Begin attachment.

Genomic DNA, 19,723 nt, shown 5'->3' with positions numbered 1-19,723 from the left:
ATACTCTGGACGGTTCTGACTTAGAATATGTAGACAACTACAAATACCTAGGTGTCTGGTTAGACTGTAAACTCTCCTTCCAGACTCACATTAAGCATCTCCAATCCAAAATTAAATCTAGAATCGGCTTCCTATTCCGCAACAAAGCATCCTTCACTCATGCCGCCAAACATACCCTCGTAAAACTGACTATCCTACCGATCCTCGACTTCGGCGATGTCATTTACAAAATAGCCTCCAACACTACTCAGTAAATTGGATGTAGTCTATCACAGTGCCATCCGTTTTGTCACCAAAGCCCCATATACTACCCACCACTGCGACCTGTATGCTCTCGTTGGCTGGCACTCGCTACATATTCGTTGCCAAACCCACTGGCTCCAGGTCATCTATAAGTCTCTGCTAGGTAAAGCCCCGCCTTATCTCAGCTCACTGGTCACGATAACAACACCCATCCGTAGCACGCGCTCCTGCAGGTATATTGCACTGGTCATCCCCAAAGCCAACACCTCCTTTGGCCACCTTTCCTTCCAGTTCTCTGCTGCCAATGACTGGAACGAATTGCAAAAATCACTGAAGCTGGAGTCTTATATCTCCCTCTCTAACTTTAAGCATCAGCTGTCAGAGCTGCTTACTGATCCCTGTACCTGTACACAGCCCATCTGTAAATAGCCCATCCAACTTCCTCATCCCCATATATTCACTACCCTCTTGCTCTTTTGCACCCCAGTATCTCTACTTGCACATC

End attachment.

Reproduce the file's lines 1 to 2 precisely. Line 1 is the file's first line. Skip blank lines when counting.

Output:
Genomic DNA, 19,723 nt, shown 5'->3' with positions numbered 1-19,723 from the left:
ATACTCTGGACGGTTCTGACTTAGAATATGTAGACAACTACAAATACCTAGGTGTCTGGTTAGACTGTAAACTCTCCTTCCAGACTCACATTAAGCATCTCCAATCCAAAATTAAATCTAGAATCGGCTTCCTATTCCGCAACAAAGCATCCTTCACTCATGCCGCCAAACATACCCTCGTAAAACTGACTATCCTACCGATCCTCGACTTCGGCGATGTCATTTACAAAATAGCCTCCAACACTACTCAGTAAATTGGATGTAGTCTATCACAGTGCCATCCGTTTTGTCACCAAAGCCCCATATACTACCCACCACTGCGACCTGTATGCTCTCGTTGGCTGGCACTCGCTACATATTCGTTGCCAAACCCACTGGCTCCAGGTCATCTATAAGTCTCTGCTAGGTAAAGCCCCGCCTTATCTCAGCTCACTGGTCACGATAACAACACCCATCCGTAGCACGCGCTCCTGCAGGTATATTGCACTGGTCATCCCCAAAGCCAACACCTCCTTTGGCCACCTTTCCTTCCAGTTCTCTGCTGCCAATGACTGGAACGAATTGCAAAAATCACTGAAGCTGGAGTCTTATATCTCCCTCTCTAACTTTAAGCATCAGCTGTCAGAGCTGCTTACTGATCCCTGTACCTGTACACAGCCCATCTGTAAATAGCCCATCCAACTTCCTCATCCCCATATATTCACTACCCTCTTGCTCTTTTGCACCCCAGTATCTCTACTTGCACATC